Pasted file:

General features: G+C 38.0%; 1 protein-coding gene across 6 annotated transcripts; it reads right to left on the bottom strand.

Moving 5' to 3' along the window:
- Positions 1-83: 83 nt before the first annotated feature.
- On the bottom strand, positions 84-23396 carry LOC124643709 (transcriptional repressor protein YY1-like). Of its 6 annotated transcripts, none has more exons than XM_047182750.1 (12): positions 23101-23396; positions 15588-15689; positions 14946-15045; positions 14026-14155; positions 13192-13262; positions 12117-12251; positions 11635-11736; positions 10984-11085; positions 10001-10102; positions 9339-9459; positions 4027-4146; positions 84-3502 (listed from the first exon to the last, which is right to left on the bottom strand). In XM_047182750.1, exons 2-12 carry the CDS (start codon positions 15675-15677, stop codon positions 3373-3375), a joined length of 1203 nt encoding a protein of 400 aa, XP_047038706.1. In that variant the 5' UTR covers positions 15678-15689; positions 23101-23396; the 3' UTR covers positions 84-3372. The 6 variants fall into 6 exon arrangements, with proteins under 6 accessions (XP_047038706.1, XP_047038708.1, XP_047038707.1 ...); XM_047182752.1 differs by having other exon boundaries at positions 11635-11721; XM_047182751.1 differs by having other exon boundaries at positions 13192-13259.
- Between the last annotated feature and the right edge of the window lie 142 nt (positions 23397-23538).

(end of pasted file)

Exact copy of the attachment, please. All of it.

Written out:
General features: G+C 38.0%; 1 protein-coding gene across 6 annotated transcripts; it reads right to left on the bottom strand.

Moving 5' to 3' along the window:
- Positions 1-83: 83 nt before the first annotated feature.
- On the bottom strand, positions 84-23396 carry LOC124643709 (transcriptional repressor protein YY1-like). Of its 6 annotated transcripts, none has more exons than XM_047182750.1 (12): positions 23101-23396; positions 15588-15689; positions 14946-15045; positions 14026-14155; positions 13192-13262; positions 12117-12251; positions 11635-11736; positions 10984-11085; positions 10001-10102; positions 9339-9459; positions 4027-4146; positions 84-3502 (listed from the first exon to the last, which is right to left on the bottom strand). In XM_047182750.1, exons 2-12 carry the CDS (start codon positions 15675-15677, stop codon positions 3373-3375), a joined length of 1203 nt encoding a protein of 400 aa, XP_047038706.1. In that variant the 5' UTR covers positions 15678-15689; positions 23101-23396; the 3' UTR covers positions 84-3372. The 6 variants fall into 6 exon arrangements, with proteins under 6 accessions (XP_047038706.1, XP_047038708.1, XP_047038707.1 ...); XM_047182752.1 differs by having other exon boundaries at positions 11635-11721; XM_047182751.1 differs by having other exon boundaries at positions 13192-13259.
- Between the last annotated feature and the right edge of the window lie 142 nt (positions 23397-23538).